The automotive industry – and therefore also automotive transmissions and drive systems – are on the road to a new age of electrified and connected mobility. The new age will be characterised by autonomous, emission-free and connected driving and it will connect the automotive world with the digital world. In addition, there will be efficient, demand-oriented transport and mobility services, so owning a car will become superfluous for many customers. The requirements on vehicles and drive systems will change:
In addition to comfort, efficiency and charging infrastructure, IT expertise, artificial intelligence, connectivity, cloud-based operating systems for passenger cars and commercial vehicles, intelligent mobility solutions in urban traffic, sharing concepts and connected goods transport will be important factors in the development of the new mobility world while less priority will be given to number of gears, power and driving dynamics. However, how long this fundamental change will take and how conventional drive systems and fuel technologies will develop in the next years – those questions still need to be answered by the drivetrain and energy industry.
The fact is that conventional drive systems with internal combustion engine are increasingly complemented or locally replaced by electric vehicles in order to meet the demands for zero-emission transport and mobility in predictive short-distance operation in cities. It is also a fact that the share of electric vehicles will increase to up to 25 % in 2025 – as a result of a better energy density, the reduced costs of battery and electric drive components and the increasing density of charging stations. Surrounding conditions also include especially the tighter legal constraints, e.g. environmental obligations for urban traffic, lower CO2 limits and the electric vehicle quota in China and maybe also in Europe.
At present, the module and component suppliers follow the extended development portfolio of the automotive manufacturers, which – in addition to conventional drive systems – includes all types of electrified drives from 48 V mild hybrids and full hybrids to plug-in hybrids and hydrogen drive systems. However, particularly medium-sized automotive companies often wonder if and how long the diversity and complexity of multi-technology solutions, including conventional drive systems and transmissions continue to be in the focus as intense as today. What recommendations can be derived from the development trends for the investments in the drivetrain industry as well as for future-oriented teaching and research in the field of drive systems and transmissions?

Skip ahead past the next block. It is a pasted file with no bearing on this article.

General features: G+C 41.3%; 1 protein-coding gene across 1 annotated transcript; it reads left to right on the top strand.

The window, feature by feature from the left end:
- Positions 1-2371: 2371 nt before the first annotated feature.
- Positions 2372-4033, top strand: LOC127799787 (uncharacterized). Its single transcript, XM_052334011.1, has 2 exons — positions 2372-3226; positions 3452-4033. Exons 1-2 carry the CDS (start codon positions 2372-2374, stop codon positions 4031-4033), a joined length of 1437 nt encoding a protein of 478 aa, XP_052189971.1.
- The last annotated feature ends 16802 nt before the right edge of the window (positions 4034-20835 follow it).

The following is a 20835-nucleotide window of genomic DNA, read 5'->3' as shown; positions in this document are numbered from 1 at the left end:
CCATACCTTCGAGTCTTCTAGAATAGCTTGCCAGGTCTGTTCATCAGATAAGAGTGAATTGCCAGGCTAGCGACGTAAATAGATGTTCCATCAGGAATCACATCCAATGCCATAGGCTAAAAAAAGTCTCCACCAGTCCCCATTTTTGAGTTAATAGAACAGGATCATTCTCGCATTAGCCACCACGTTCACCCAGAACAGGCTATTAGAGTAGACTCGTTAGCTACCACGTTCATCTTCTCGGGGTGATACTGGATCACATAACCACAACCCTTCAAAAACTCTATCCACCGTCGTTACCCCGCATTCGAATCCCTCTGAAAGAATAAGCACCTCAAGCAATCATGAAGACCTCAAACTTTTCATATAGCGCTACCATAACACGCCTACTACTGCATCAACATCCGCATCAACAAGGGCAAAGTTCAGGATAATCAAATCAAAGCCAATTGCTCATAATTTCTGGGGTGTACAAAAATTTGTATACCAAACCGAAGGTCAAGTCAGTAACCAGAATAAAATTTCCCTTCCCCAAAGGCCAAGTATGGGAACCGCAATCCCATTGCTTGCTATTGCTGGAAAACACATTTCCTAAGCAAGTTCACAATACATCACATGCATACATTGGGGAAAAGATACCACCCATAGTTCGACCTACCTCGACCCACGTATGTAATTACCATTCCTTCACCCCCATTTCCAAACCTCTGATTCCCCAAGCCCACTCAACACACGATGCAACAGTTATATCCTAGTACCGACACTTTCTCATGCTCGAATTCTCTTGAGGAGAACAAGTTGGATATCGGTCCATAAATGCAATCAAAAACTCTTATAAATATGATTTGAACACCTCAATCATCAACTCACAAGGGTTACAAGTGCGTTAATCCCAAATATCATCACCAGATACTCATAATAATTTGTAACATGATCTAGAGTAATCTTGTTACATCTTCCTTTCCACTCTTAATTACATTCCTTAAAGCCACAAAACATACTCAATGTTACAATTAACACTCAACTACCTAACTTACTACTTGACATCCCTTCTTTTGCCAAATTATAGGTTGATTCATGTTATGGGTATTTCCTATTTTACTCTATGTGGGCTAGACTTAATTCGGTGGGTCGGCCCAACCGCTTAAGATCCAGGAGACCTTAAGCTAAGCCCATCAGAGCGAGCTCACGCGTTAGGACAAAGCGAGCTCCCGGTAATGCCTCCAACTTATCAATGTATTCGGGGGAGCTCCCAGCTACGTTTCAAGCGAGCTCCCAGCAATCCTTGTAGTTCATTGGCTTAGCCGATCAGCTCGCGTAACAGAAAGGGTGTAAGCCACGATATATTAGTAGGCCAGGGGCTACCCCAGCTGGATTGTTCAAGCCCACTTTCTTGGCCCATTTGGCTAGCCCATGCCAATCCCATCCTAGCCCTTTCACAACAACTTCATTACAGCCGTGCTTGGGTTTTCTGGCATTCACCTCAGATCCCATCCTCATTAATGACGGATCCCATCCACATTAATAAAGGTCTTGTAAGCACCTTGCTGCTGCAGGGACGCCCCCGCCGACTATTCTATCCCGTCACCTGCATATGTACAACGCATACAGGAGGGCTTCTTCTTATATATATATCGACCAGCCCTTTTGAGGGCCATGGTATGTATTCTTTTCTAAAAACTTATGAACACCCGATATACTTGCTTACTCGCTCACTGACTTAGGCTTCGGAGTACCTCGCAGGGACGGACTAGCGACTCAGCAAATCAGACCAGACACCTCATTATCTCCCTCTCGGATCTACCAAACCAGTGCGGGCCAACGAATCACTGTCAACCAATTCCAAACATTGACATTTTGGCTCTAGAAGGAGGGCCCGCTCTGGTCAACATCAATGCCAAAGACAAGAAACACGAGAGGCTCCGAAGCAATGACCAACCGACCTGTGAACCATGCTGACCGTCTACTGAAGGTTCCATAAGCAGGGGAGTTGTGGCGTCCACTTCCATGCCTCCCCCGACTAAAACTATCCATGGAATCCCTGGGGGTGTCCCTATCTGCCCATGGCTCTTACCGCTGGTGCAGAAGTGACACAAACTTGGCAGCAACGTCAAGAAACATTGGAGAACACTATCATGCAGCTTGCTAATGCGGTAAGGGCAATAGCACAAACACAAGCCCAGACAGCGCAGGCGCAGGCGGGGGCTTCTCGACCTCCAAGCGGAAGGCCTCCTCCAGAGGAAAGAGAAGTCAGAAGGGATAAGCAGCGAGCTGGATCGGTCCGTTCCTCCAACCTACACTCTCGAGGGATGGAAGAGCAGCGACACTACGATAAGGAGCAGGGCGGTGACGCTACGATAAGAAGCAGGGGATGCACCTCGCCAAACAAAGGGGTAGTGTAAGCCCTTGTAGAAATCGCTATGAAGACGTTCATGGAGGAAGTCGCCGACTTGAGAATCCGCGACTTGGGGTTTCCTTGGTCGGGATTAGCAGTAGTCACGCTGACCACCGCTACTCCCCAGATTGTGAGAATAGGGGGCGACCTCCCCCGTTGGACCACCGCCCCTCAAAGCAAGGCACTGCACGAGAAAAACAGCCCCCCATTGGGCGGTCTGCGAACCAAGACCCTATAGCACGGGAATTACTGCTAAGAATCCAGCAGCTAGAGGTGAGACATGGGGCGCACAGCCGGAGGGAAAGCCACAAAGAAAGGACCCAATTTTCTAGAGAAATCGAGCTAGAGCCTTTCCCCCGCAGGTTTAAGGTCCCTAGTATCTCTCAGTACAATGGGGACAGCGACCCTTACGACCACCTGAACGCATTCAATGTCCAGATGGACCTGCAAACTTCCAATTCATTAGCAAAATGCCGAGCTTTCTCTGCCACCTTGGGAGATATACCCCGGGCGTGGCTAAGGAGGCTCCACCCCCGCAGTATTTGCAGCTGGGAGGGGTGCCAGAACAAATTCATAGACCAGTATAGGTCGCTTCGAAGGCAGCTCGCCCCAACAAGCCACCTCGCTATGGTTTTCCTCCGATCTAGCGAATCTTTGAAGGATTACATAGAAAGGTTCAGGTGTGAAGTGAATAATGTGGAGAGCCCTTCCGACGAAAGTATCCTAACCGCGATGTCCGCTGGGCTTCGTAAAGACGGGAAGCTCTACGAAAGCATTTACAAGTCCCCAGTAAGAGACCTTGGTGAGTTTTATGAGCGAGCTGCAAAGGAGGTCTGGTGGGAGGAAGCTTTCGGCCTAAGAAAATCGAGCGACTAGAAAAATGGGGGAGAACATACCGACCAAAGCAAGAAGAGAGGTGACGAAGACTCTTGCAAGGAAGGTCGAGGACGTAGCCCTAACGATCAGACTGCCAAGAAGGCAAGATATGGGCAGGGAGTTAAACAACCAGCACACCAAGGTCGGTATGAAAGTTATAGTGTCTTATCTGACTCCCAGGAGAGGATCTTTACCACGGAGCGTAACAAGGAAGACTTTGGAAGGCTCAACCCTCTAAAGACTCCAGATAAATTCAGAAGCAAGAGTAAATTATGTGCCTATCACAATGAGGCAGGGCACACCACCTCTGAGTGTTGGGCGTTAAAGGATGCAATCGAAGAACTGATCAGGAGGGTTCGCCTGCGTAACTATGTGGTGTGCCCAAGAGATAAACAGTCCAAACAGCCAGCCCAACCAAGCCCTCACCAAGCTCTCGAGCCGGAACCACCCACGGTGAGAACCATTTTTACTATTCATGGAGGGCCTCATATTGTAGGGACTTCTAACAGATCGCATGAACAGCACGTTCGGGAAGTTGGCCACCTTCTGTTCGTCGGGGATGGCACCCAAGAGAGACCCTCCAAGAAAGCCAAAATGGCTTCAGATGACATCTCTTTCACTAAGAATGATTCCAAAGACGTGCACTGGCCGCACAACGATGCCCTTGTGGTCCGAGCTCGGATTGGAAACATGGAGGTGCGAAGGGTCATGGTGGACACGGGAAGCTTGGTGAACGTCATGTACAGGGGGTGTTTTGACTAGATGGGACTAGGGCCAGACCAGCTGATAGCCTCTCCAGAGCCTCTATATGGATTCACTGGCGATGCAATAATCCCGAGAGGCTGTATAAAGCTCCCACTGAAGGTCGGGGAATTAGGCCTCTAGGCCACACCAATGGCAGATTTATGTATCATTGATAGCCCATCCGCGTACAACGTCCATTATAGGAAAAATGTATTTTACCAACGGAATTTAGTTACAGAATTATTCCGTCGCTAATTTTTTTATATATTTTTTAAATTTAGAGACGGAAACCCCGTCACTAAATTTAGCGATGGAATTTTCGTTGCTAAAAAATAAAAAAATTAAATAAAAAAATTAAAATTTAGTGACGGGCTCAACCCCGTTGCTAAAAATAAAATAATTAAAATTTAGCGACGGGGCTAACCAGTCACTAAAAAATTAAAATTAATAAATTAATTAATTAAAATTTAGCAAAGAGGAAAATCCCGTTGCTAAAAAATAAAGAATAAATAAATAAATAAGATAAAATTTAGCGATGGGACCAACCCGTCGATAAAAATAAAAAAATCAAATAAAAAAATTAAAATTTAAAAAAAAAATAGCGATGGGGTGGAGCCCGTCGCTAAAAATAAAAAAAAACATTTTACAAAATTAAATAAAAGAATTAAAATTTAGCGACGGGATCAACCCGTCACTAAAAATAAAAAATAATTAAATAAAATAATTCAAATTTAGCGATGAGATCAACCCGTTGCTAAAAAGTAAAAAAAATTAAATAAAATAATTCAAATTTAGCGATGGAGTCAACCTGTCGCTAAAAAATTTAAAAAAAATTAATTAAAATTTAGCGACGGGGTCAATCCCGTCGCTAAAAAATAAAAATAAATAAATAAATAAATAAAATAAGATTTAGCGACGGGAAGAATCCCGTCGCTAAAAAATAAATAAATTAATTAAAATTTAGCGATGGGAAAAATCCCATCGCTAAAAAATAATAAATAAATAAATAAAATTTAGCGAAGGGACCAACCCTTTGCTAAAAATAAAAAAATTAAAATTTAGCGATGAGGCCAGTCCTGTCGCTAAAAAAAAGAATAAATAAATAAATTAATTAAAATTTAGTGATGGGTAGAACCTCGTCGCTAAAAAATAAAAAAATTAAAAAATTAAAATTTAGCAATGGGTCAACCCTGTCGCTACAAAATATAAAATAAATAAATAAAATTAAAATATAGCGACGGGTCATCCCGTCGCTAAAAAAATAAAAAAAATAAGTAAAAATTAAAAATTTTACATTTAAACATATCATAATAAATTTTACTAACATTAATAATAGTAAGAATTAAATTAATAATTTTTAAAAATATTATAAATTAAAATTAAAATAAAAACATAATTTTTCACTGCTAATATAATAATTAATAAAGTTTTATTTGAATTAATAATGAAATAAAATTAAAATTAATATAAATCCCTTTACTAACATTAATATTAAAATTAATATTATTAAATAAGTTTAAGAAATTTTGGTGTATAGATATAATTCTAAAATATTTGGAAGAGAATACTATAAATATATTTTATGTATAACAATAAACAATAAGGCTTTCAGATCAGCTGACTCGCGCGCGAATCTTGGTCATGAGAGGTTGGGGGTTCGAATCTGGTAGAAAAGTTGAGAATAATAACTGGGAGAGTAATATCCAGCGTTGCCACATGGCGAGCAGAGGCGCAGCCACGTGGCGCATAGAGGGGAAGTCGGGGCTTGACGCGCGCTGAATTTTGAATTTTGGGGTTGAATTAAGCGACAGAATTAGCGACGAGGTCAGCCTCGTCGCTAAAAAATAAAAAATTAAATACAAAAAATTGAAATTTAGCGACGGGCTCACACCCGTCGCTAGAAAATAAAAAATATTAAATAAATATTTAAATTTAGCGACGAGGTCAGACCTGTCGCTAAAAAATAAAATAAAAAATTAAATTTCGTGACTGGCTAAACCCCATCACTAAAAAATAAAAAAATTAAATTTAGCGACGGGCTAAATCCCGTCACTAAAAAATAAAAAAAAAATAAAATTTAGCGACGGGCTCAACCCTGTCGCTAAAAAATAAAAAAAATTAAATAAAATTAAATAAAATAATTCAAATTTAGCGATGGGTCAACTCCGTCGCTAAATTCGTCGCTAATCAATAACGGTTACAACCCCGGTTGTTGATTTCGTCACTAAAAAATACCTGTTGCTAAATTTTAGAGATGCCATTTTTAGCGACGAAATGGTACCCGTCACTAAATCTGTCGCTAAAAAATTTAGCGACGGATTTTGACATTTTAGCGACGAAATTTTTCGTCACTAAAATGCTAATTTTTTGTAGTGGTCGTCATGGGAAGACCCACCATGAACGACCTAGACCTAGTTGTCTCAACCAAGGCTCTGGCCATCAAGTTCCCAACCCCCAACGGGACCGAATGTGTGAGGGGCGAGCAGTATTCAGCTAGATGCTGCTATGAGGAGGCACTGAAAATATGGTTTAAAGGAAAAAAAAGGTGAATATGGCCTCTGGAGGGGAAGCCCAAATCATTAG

At this year’s Symposium, we will discuss this and further questions related to the automotive, transmission and drivetrain industry as well as new transmission, hybrid and electric drive concepts, but also production and component-related topics and problems with regard to passenger cars and commercial vehicles:
- Change in mobility, market requirements and drive systems
- Hybridisation through versatile DHTs (Dedicated Hybrid Transmissions) and add-on solutions with parallel structures
- 8 V mild hybrids with different topologies and power classes
- EV drivetrains and transmissions with high power density, high voltage systems
- New AT, DCT, CVT and MT concepts with innovations for increase in efficiency and hybridisation
- All-wheel drives, e.g. by combining conventional drivetrain and electric axle
- New transmission and electric drive concepts for commercial vehicles and buses, synergies to passenger car propulsion systems
- Compact, efficient shift and starting elements, e-clutch
- Increase in efficiency through innovative oils, lubrication and actuation
- Batteries: development of power and energy density as well as ageing, infrastructure strategies
- Objectification and optimisation of the gear change, V2X operating strategies, benchmarks of transmissions and electrified systems
- Production: EM production, function integration using additive manufacturing, thin-film sensors and energy management
The 9th CTI Young Drive Experts Award for outstanding student papers and theses in the field of transmission and drivetrain development is again of special importance this year to emphasise how important the young engineers are.
The extensive conference programme takes account of the above-mentioned variety of topics: about 100 presentations – plenary presentations and 16 parallel sessions. Mobility, drivetrain and transmission specialists will discuss the question “How will future mobility requirements change powertrain and transmission?” in the panel discussion. In addition, the Transmission Expo will take place again, our “technology market for innovations at your fingertips” with 135 exhibitors.
Together with the Introductory Day for Newcomers in advance of the main programme and the annual CTI Test Drive – to experience new developments and advancements of vehicles with different drive and transmission concepts – after the main conference days, the 16th CTI Symposium in Berlin is again an excellent forum for international transmission and drive experts to exchange opinions. It also provides a valuable status update and a glimpse into the future.
I am looking forward to your participation and to many useful discussions and ideas.
Chairman of the Symposium
Prof. Dr Ferit Küçükay, Director of the Institute of Automotive Engineering
Technische Universität Braunschweig